Every Friday, The Crimson publishes a selection of articles from days and years past.
Jan. 31, 1953: College Considers Tuition Hike of 100 to 200 Dollars
Tuition rates may jump to an all-time high of $700 to $800 a year, the CRIMSON learned yesterday. The Administration is considering a move to hike students' bills by $200 sometime in the near future.
"The proposal has not yet reached the Corporation and no official action has been taken," Edward Reynolds '15, administrative vice-president, said last night.
President Conant first hinted at the possibility of the rise in his report when he pointed to a 50 percent increase in the University's expenditures during the past 12 years.
Jan. 28, 1970: It's Open...But Does It Mather?
With construction workers still noisily at work, Mather House—Harvard's tenth House—officially opened yesterday.
About 85 Mather men moved into the low-rise section of the $8 million complex yesterday, making exhausting treks through snow, mud, and debris to cart their belongings.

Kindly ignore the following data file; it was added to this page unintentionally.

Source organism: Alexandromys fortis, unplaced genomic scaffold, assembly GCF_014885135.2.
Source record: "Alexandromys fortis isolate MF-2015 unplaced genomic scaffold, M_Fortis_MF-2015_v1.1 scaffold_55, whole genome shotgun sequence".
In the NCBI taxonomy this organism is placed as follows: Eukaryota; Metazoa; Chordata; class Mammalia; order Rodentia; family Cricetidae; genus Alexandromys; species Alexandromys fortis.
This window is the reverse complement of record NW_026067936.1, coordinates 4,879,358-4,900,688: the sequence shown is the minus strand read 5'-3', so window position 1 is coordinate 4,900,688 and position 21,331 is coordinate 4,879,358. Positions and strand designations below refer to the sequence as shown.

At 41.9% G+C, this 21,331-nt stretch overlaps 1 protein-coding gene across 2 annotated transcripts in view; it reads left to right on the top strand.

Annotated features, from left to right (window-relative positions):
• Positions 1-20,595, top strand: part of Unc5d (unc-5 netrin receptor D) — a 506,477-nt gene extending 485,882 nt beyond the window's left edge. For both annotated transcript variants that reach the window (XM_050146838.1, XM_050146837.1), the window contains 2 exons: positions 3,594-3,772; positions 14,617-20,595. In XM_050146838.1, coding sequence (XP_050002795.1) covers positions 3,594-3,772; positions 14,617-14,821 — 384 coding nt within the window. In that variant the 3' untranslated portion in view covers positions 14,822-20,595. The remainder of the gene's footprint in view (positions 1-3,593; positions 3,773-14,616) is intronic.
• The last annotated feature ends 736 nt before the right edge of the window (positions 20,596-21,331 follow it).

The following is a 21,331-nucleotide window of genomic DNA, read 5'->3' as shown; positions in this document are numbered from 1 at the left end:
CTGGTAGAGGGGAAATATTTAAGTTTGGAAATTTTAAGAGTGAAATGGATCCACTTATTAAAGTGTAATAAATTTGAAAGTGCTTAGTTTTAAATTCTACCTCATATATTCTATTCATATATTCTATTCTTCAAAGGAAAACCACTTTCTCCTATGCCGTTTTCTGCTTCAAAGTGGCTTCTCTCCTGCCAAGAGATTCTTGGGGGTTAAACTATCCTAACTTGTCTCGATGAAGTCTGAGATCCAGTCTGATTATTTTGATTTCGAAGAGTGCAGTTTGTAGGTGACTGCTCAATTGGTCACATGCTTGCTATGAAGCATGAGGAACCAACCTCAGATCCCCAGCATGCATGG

There is still a lot of work to be done in the low-rise section; the dining hall, library, common rooms, Master's residence, and House offices will not be completed until the beginning of March. The 20-story tower, which will accommodate an additional 146 men, should be completed by September.
Feb. 2, 1978: State Claims Sacco-Vanzetti Documents
A Massachusetts official said yesterday the state may take Harvard to court if the University does not recognize the state's claim to ownership of almost half the "Sacco-Vanzetti file" of documents released to the public yesterday.
John J. McGlynn, state supervisor of public records, said many of the documents found among the papers of former President A. Lawrence Lowell, Class of 1877, are "part of the public record" of the trial and conviction of Nicola Sacco and Bartolomeo Vanzetti, two self-proclaimed anarchists executed for murder in 1927.
Lowell chaired a commission that investigated the case and upheld the convictions.
—Compiled by Nikita Kansra, Hana N. Rouse, and Julie M. Zauzmer